Jones passed over quickly the more recent work of Michael Wright and the Antikythera Mechanism Research Project (a joint venture by Cardiff University, the National Archaeological Museum in Athens, Hewlett Packard), in part because the recent work had been covered in the sessions devoted to the mechanism and probably to avoid stirring up some of the antagonisms between different scholars.5
To this point, Jones concentrated on attempts to infer certain characteristics of Greek astronomy mediated through the inscriptions and physical evidence. That is to say, scholars have been looking through the Antikythera Mechanism to understand better ancient astronomy. In the latter portion of his talk, he wanted to turn this relationship around and look at the Antikythera Mechanism through our understanding of ancient Greek astronomy. Such an approach will help us understand how the device might have been used. Looking at descriptions of demonstration devices and more technical texts, Jones argued that the Antikythera Mechanism was not intended for a skilled, practicing astronomer or astrologer. Rather, it was a demonstration device intended to instruct and entertain the lay viewer. It was to be used in some sort of public space, by which I understand him to be contrasting public space with private, workshop or office where an astronomer or astrologer might carry out the nuts and bolts of his practice.
Jones ended on a synthetic note. Both approaches are necessary to understand the Antikythera Mechanism, but in the end, we must bring their results together. The Antikythera Mechanism is the embodiment of ancient astronomy as a coherent activity or discipline.
For those of rude enough to leave the plenary lectures after Jones’s, we were treated to a modern embodiment of the Antikythera Mechanism in the building’s foyer. There Michael Wright was pleasantly explaining how he had arrived at his reconstruction, and taking it apart to show onlookers how it worked.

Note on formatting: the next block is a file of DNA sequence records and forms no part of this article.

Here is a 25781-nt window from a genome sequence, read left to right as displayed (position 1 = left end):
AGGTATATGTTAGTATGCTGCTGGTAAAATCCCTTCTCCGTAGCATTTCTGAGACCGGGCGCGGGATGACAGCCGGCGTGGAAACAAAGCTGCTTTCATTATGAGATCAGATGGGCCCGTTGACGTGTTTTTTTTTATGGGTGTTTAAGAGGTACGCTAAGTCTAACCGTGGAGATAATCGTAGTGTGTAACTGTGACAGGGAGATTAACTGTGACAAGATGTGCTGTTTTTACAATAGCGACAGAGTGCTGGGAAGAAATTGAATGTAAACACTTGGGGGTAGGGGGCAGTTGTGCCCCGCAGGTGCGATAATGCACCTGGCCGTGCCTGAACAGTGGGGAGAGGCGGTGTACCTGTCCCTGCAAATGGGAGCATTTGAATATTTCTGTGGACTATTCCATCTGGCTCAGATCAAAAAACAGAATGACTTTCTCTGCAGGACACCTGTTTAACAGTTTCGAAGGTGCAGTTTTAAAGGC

He needs no tools to disassemble his reconstruction, which he made out of reclaimed wood and brass. Having removed the back plate, he explains how the gear trains work and what each gear accomplishes.
More gears come out of the mechanism, revealing among other things, the inscriptions on Wright’s own mechanism. I amuse myself by thinking about how historians in the future might try to understand Wright’s device through the inscriptions left on the recycled brass plate:
If you ever run into Michael Wright, ask him about his device. He is always eager to explain how it works, why he has put it together in the manner that he has, and how he made it, by hand and with tools that would have been available to the ancient Greeks. He is an excellent example of a mechanician and a nice man.
1The most recent well-funded project has set up a webpage to publicize their results: Antikythera Mechanism Research Project. Numerous other sites point to further work, see The Antikythera Mechanism and this page, which provides some useful links to Michael Wright’s scholarship on the device. There is, of course, a Wikipedia page, if you are inclined: Wikipedia’s page.⇑
2A 13th-century geared Islamic astrolabe does survive, but it is far too simple to justify connecting the Antikythera Mechanism to ancient Greek astronomy. For a photo of this astrolabe, see this page at the Museum of the History of Science.⇑
3Parapegma are were tables that correlated star phases with weather. Ptolemy codified these early tables in his Almagest. If you are interested in how historians of science use these fascinating parapegma, see the recent article by Daryn Lehoux (who was at the ICHST): “Observation and Prediction in Ancient Astrology,” Studies in History and Philosophy of Science 35(2004): 227–46.⇑
4Price’s initial work was published in 1959 in Scientific American. It was his later work, published in 1974, that benefitted from X-ray and gamma ray analysis: “Gears from the Greeks: The Antikythera Mechanism — A calendar computer from ca. 80 BC,” Transactions of the American Philosophical Society N.S. 64(1974): 1–70.⇑
5While I was at the Museum of the History of Science, I spoke with a member of the AMRP. He had contacted the museum to ask if we had any astrolabes or related instruments that they could use to test their new imaging techniques. We were unable to help them. At the museum I also first met Michael Wright. The two teams (for lack of a better word) approach the Antikythera Mechanism with very different philosophies and techniques. These differences have at times caused some tension between the two groups. If you want to know more than that, you’ll have to buy me a beer.⇑